But as the power of Hellas grew, and the acquisition of wealth became more an object, the revenues of the states increasing, tyrannies were by their means established almost everywhere,—
the old form of government being hereditary monarchy with definite prerogatives,—
and Hellas began to fit out fleets and apply herself more closely to the sea.
It is said that the Corinthians were the first to approach the modern style of naval architecture,
and that Corinth was the first place in Hellas where galleys were built;
and we have Ameinocles, a Corinthian shipwright, making four ships for the Samians.
Dating from the end of this war, it is nearly three hundred years ago that Ameinocles went to Samos.
Again, the earliest sea-fight in history was between the Corinthians and Corcyraeans;
this was about two hundred and sixty years ago, dating from the same time.
Planted on an isthmus, Corinth had from time out of mind been a commercial emporium;
as formerly almost all communication between the Hellenes within and without Peloponnese was carried on overland, and the Corinthian territory was the highway through which it travelled.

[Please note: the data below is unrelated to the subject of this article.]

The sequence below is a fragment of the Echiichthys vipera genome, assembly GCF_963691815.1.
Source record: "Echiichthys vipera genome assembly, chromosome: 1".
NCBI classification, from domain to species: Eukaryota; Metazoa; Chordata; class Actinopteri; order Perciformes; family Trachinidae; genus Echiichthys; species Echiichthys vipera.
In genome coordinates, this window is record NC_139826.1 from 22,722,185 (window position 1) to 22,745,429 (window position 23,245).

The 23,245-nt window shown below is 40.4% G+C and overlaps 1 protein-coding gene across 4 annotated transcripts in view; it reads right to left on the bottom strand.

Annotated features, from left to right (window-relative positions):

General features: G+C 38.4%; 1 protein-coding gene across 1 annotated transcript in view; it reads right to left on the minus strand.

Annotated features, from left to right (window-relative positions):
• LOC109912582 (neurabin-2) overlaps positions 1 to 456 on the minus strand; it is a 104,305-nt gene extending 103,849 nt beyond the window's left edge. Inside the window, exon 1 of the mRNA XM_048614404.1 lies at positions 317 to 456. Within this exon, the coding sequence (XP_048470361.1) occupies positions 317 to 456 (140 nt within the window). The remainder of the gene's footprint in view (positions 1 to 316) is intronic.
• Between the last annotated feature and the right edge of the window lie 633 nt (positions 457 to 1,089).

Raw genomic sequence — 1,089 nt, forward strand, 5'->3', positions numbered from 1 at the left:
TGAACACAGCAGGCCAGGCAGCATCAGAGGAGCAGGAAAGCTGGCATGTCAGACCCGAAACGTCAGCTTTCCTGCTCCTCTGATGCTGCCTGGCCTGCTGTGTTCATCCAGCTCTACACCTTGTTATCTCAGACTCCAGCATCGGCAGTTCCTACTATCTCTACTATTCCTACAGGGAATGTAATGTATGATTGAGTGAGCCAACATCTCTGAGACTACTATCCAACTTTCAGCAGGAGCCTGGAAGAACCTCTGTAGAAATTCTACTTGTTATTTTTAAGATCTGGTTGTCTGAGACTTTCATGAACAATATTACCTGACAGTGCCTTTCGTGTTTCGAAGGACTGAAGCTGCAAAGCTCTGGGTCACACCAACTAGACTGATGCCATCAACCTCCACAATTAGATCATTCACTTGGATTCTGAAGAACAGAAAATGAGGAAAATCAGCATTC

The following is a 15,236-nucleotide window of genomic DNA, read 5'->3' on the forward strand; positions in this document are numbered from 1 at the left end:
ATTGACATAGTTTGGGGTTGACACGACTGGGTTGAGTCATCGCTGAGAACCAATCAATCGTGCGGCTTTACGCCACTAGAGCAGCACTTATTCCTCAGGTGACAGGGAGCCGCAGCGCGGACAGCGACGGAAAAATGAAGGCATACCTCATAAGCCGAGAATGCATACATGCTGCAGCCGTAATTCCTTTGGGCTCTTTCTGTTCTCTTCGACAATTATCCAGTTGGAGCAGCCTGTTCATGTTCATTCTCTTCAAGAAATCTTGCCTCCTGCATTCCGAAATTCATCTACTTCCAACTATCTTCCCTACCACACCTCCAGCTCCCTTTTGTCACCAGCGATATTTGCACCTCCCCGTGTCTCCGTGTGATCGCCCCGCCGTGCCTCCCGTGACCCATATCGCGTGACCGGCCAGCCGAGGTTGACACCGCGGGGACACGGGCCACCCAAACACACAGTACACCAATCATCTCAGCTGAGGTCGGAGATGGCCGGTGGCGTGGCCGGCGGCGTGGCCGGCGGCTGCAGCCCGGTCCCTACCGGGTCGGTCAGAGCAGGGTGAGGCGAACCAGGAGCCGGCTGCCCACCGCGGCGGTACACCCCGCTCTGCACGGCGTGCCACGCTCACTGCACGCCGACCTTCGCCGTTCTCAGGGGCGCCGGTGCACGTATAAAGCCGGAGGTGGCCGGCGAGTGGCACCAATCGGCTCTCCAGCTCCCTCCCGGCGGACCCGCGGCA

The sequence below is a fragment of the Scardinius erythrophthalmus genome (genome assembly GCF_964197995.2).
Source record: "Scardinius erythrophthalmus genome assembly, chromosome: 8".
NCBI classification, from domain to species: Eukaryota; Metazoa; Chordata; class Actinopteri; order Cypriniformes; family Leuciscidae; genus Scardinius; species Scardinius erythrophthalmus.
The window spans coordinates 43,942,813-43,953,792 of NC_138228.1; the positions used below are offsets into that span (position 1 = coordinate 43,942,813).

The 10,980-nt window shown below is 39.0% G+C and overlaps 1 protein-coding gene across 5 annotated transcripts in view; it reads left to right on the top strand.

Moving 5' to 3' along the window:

She had consequently great money resources, as is shown by the epithet ‘wealthy’ bestowed by the old poets on the place,
and this enabled her, when traffic by sea became more common, to procure her navy and put down piracy;
and as she could offer a mart for both branches of the trade, she acquired for herself all the power which a large revenue affords.
Subsequently the Ionians attained to great naval strength in the reign of Cyrus, the first king of the Persians, and of his son Cambyses,
and while they were at war with the former commanded for a while the Ionian sea.
Polycrates also, the tyrant of Samos, had a powerful navy in the reign of Cambyses with which he reduced many of the islands, and among them Rhenea, which he consecrated to the Delian Apollo.
About this time also the Phocaeans, while they were founding Marseilles, defeated the Carthaginians in a sea-fight.